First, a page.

Autism spectrum disorders (ASDs) refers to a group of neurodevelopmental disorders characterized by difficulties in social communication and behavior.1 Children with this disorder often present with co-occurring conditions and comorbid disorders, including intellectual disability, deficits in adaptive and personal self-sufficiency skills, emotional and behavior disorders, and problems with feeding and sleeping.1–6 In light of these developmental conditions and co-occurring disorders, children with ASDs often require comprehensive school and community-based services throughout childhood and receive more types of services than children with other disabilities in school.7
Some children with ASDs receive services initially through community-based early intervention services, via an individualized family service plan. However, delays between diagnosis and referrals can create barriers to accessing services in a timely fashion.8 Moreover, under federal law, early intervention services end at age 3, and services are subsequently determined by the child's school district. Parents have reported difficulties with this transition because early intervention is family focused, whereas special education is education focused.8 Problems that are not directly related to education (eg, eating, sleeping, behavior at home) that may have been treated under early intervention typically receive little attention under special education.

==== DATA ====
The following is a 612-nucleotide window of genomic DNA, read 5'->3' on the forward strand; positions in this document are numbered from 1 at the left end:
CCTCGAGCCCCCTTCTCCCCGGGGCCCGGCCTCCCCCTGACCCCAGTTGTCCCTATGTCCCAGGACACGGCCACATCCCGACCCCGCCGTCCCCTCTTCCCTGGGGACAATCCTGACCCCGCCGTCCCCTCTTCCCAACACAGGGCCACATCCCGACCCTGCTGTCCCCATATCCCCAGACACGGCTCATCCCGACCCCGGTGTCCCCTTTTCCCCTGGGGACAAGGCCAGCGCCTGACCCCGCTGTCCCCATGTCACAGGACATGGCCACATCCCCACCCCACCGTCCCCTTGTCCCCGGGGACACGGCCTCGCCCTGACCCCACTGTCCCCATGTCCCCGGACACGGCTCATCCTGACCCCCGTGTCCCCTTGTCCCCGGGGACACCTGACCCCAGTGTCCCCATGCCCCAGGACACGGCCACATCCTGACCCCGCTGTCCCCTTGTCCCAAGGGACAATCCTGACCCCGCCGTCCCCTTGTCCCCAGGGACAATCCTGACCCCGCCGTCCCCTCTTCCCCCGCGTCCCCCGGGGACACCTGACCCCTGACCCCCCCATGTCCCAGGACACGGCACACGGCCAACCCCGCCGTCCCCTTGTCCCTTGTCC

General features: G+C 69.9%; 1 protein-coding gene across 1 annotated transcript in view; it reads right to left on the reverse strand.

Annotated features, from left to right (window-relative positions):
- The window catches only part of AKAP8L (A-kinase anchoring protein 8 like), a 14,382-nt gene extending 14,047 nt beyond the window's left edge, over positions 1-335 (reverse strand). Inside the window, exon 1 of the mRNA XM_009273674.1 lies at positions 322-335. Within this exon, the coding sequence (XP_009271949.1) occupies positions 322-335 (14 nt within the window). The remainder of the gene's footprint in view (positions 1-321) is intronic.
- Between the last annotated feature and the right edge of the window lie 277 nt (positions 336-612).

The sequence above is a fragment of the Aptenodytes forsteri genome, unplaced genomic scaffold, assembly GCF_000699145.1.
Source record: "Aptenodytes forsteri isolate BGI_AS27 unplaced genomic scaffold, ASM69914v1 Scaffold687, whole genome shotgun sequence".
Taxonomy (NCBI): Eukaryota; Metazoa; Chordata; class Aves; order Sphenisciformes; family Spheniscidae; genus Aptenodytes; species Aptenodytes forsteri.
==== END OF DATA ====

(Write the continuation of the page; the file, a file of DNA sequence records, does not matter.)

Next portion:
After the age of 3, intervention for ASDs is provided via an individualized education plan, a document that is developed by school personnel in collaboration with parents and identifies the services and accommodations the child will receive.9 These plans are often unsatisfactory, however, because despite federal mandates to use evidence-based instructional methods in schools,9 school personnel often do not use effective methods for children with ASDs.10 Indeed, there is a long history of special education litigation documenting that, in many cases, schools have not complied with federal law.11,12